Spatial data structures form a core ingredient of many geometric algorithms, both in theory and in practice. Many of these data structures, especially the ones used in practice, are based on partitioning the underlying space (examples are binary space partitions and decompositions of polygons) or partitioning the set of objects (examples are bounding-volume hierarchies). The efficiency of such data structures---and, hence, of the algorithms that use them---depends on certain characteristics of the partitioning. For example the performance of many algorithms that use binary space partitions (BSPs) depends on the size of the BSPs. Similarly, the performance of answering range queries using bounding-volume hierarchies (BVHs) depends on the so-called crossing number that can be associated with the partitioning on which the BVH is based. Much research has been done on the problem of computing partitioning whose characteristics are good in the worst case. In this thesis, we studied the problem from a different point of view, namely instance-optimality. In particular, we considered the following question: given a class of geometric partitioning structures---like BSPs, simplicial partitions, polygon triangulations, …---and a cost function---like size or crossing number---can we design an algorithm that computes a structure whose cost is optimal or close to optimal for any input instance (rather than only worst-case optimal). We studied the problem of finding optimal data structures for some of the most important spatial data structures. As an example having a set of n points and an input parameter r, It has been proved that there are input sets for which any simplicial partitions has crossing number ¿(vr). It has also been shown that for any set of n input points and the parameter r one can make a simplicial partition with stabbing number O(vr). However, there are input point sets for which one can make simplicial partition with lower stabbing number. As an example when the points are on a diagonal, one can always make a simplicial partition with stabbing number 1. We started our research by studying BSPs for line segments in the plane, where the cost function is the size of the BSPs. A popular type of BSPs for line segments are the so-called auto-partitions. We proved that finding an optimal auto-partition is NP-hard. In fact, finding out if a set of input segments admits an auto-partition without any cuts is already NP-hard. We also studied the relation between two other types of BSPs, called free and restricted BSPs, and showed that the number of cuts of an optimal restricted BSP for a set of segments in R2 is at most twice the number of cuts of an optimal free BSP for that set. The details are being represented in Chapter 1 of the thesis. Then we turned our attention to so-called rectilinear r-partitions for planar point sets, with the crossing number as cost function. A rectilinear r-partition of a point set P is a partitioning of P into r subsets, each having roughly |P|/r points. The crossing number of the partition is defined using the bounding boxes of the subsets; in particular, it is the maximum number of bounding boxes that can be intersected by any horizontal or vertical line. We performed some theoretical as well as experimental studies on rectilinear r-partitions. On the theoretical side, we proved that computing a rectilinear r-partition with optimal stabbing number for a given set of points and parameter r is NP-hard. We also proposed an exact algorithm for finding optimal rectilinear r-partitions whose running time is polynomial when r is a constant, and a faster 2-approximation algorithm. Our last theoretical result showed that considering only partitions whose bounding boxes are disjoint is not sufficient for finding optimal rectilinear r-partitions. On the experimental side, we performed a comparison between four different heuristics for constructing rectilinear r-partitions. The so-called windmill KD-tree gave the best results. Chapter 2 of the thesis describes all the details of our research on rectilinear r-partitions. We studied another spatial data structure in Chapter 3 of the thesis. Decomposition of the interior of polygons is one of the fundamental problems in computational geometry. In case of a simple polygon one usually wants to make a Steiner triangulation of it, and when we have a rectilinear polygon at hand, one typically wants to make a rectilinear decomposition for it. Due to this reason there are algorithms which make Steiner triangulations and rectangular decompositions with low stabbing number. These algorithms are worst-case optimal. However, similar to the two previous data structures, there are polygons for which one can make decompositions with lower stabbing numbers. In 3 we proposed a 3-approximation for finding an optimal rectangular decomposition of a rectilinear polygon. We also proposed an O(1)-approximation for finding optimal Steiner triangulation of a simple polygon. Finally, in Chapter 4 of the thesis, we considered another optimization problem, namely how to approximate a piecewise-linear function F: R ¿R with another piecewise-linear function with fewer pieces. Here one can distinguish two versions of the problem. The first one is called the min-k problem; the goal is then to approximate the function within a given error e such that the resulting function has the minimum number of links. The second one is called the min-e problem; here the goal is to find an approximation with at most k links (for a given k) such that the error is minimized. These problems have already been studied before. Our contribution is to consider the problem for so-called uncertain functions, where the value of the input function F at its vertices is given as a discrete set of different values, each with an associated probability. We show how to compute an approximation that minimizes the expected error.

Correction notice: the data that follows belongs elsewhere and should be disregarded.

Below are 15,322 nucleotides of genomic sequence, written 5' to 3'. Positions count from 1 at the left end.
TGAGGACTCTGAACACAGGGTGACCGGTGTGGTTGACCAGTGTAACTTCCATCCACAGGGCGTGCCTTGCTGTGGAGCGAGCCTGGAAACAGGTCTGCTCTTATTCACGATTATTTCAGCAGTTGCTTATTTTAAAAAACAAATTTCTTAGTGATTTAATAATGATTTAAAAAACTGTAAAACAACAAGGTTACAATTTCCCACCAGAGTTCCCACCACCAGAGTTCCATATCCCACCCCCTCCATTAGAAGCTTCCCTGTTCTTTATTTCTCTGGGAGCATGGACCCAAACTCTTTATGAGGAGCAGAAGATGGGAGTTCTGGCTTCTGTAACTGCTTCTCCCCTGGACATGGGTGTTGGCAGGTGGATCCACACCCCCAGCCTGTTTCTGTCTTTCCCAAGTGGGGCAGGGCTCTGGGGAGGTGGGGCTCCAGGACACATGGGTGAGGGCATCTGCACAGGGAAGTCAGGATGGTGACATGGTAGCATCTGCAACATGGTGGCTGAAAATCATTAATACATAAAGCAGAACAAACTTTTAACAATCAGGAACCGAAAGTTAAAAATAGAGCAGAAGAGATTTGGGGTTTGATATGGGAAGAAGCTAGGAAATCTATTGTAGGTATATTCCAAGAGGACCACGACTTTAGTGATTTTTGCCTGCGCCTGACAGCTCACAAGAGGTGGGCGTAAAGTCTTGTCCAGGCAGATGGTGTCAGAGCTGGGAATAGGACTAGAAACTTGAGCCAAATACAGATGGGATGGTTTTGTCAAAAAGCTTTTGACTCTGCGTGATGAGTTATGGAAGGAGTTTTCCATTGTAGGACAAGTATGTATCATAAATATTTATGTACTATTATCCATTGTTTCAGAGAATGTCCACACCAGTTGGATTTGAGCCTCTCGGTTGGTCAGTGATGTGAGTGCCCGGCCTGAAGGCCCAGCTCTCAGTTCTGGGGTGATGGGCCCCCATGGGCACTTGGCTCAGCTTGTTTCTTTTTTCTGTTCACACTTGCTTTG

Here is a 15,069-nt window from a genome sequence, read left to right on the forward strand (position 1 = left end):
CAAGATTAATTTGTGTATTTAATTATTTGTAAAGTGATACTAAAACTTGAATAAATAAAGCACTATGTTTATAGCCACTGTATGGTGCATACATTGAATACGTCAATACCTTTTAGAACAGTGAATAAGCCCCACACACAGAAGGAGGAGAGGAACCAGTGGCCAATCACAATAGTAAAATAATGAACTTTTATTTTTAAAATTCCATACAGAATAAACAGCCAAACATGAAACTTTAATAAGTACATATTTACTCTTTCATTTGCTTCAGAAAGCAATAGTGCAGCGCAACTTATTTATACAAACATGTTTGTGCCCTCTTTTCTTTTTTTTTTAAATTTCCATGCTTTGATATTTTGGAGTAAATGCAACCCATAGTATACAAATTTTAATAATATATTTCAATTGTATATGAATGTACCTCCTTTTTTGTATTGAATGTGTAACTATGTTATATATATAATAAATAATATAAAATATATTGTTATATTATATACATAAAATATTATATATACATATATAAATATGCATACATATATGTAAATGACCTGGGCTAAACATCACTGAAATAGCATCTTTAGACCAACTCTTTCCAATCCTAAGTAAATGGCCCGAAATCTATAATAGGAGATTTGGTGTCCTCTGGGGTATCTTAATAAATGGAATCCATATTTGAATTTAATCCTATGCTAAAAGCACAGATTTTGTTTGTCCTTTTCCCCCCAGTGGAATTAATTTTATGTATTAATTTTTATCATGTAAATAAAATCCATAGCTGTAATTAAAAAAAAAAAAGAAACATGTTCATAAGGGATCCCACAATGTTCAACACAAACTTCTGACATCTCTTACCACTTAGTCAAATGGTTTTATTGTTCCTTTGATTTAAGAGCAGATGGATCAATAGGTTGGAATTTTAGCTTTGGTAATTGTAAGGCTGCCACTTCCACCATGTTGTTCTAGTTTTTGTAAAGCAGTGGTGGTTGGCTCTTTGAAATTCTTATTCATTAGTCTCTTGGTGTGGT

|Qualification||Doctor of Philosophy|
|Award date||10 Jan 2012|
|Place of Publication||Eindhoven|
|Publication status||Published - 2012|